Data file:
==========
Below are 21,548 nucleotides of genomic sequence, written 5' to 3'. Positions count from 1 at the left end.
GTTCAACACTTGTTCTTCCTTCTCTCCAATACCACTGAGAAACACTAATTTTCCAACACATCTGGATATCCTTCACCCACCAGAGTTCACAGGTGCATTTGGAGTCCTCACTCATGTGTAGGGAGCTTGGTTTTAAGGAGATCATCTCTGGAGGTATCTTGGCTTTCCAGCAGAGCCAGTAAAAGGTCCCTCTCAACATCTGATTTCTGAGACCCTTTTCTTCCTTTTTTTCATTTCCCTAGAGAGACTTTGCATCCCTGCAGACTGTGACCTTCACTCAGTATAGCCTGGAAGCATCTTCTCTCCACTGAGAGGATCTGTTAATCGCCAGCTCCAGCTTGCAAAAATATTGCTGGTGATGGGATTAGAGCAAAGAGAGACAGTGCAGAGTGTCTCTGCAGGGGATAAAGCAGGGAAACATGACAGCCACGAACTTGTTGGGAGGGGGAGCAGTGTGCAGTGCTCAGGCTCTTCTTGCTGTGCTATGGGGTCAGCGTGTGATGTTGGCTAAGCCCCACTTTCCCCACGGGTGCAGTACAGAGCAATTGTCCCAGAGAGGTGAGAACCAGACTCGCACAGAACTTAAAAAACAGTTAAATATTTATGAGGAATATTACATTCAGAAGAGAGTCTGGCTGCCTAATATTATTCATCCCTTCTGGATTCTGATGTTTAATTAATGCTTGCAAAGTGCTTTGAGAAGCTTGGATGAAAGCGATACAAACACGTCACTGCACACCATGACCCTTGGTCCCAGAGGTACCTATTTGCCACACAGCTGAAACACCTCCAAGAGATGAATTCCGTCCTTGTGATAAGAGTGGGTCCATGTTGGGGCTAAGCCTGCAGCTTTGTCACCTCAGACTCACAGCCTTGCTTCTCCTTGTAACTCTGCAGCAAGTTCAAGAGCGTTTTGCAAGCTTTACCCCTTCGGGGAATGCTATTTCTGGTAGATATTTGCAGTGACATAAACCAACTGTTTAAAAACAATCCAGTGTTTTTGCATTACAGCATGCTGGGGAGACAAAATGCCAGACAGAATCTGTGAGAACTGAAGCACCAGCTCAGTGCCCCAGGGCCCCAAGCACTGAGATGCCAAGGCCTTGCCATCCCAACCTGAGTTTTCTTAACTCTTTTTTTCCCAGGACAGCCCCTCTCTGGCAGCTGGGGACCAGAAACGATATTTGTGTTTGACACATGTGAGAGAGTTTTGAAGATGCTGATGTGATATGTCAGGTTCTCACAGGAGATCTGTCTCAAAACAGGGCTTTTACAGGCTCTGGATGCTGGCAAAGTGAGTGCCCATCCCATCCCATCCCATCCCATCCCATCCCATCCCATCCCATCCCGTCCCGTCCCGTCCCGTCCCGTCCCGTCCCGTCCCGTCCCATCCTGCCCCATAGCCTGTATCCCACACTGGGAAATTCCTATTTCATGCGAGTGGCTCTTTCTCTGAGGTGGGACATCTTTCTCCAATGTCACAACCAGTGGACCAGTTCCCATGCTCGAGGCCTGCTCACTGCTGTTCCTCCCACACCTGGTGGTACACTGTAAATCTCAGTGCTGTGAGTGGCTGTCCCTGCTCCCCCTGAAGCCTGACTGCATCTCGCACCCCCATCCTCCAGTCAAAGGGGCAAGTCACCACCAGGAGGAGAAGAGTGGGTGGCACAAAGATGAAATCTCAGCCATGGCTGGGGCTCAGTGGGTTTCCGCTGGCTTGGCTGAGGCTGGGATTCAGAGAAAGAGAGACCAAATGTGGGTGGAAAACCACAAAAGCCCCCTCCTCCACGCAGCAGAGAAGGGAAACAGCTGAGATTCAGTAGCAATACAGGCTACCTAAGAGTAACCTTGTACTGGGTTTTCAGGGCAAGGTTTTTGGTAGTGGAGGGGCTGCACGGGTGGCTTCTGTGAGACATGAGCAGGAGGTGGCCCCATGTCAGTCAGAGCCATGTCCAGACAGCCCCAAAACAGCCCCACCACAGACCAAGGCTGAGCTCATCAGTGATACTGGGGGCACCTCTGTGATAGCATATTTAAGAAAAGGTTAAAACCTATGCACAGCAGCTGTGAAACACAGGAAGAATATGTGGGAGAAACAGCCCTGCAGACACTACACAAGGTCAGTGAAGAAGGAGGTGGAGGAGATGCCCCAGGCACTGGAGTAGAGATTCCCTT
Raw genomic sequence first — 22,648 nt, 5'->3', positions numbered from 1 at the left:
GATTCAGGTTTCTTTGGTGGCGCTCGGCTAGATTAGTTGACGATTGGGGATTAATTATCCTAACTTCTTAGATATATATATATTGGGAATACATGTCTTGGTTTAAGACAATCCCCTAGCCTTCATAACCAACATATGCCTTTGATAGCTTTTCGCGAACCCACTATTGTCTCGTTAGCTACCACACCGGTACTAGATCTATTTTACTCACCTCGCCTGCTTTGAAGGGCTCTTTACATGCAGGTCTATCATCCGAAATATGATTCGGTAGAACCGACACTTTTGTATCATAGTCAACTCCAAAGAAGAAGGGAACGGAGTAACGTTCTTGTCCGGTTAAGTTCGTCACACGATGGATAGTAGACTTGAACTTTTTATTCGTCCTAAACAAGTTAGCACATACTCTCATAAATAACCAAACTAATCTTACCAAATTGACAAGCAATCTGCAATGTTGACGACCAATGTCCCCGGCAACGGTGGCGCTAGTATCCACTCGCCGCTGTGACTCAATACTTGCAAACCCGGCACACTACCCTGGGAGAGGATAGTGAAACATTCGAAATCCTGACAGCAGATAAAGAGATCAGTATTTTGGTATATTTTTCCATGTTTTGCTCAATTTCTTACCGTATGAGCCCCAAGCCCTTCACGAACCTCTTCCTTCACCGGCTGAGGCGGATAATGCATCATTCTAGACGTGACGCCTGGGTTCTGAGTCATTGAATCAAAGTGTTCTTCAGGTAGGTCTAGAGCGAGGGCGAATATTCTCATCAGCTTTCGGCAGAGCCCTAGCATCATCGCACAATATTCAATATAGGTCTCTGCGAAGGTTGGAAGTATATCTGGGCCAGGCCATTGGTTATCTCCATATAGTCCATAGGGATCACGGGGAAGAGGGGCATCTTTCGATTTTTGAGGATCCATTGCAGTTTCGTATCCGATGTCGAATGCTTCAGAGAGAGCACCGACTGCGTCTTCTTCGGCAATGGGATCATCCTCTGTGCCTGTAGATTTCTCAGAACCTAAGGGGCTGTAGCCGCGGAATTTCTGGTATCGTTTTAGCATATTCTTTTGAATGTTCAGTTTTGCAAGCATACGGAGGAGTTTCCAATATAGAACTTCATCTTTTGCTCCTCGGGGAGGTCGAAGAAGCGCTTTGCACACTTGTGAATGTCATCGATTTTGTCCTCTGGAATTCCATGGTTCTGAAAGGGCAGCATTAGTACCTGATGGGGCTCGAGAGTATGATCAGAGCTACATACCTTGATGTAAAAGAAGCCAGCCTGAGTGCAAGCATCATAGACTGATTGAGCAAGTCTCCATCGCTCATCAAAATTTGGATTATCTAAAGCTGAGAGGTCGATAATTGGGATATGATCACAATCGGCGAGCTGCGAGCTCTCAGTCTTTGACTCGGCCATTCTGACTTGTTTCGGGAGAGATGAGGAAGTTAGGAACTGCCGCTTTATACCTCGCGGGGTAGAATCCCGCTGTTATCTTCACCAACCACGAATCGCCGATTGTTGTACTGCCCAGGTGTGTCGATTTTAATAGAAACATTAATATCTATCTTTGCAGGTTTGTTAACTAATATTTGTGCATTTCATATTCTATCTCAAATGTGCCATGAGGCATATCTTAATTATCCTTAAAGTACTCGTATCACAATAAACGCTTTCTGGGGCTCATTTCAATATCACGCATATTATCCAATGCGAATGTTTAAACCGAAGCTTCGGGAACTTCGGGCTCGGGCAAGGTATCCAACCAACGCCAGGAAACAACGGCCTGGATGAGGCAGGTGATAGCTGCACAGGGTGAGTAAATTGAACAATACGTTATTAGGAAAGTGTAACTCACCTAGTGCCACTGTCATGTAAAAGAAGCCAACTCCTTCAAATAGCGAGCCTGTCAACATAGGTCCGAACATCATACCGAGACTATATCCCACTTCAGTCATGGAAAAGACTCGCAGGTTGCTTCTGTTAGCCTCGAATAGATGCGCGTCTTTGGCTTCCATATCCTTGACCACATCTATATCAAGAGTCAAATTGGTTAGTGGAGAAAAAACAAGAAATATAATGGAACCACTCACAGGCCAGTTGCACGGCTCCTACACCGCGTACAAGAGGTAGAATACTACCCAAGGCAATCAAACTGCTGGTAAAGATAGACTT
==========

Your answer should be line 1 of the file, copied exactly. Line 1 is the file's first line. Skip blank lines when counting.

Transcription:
Below are 21,548 nucleotides of genomic sequence, written 5' to 3'. Positions count from 1 at the left end.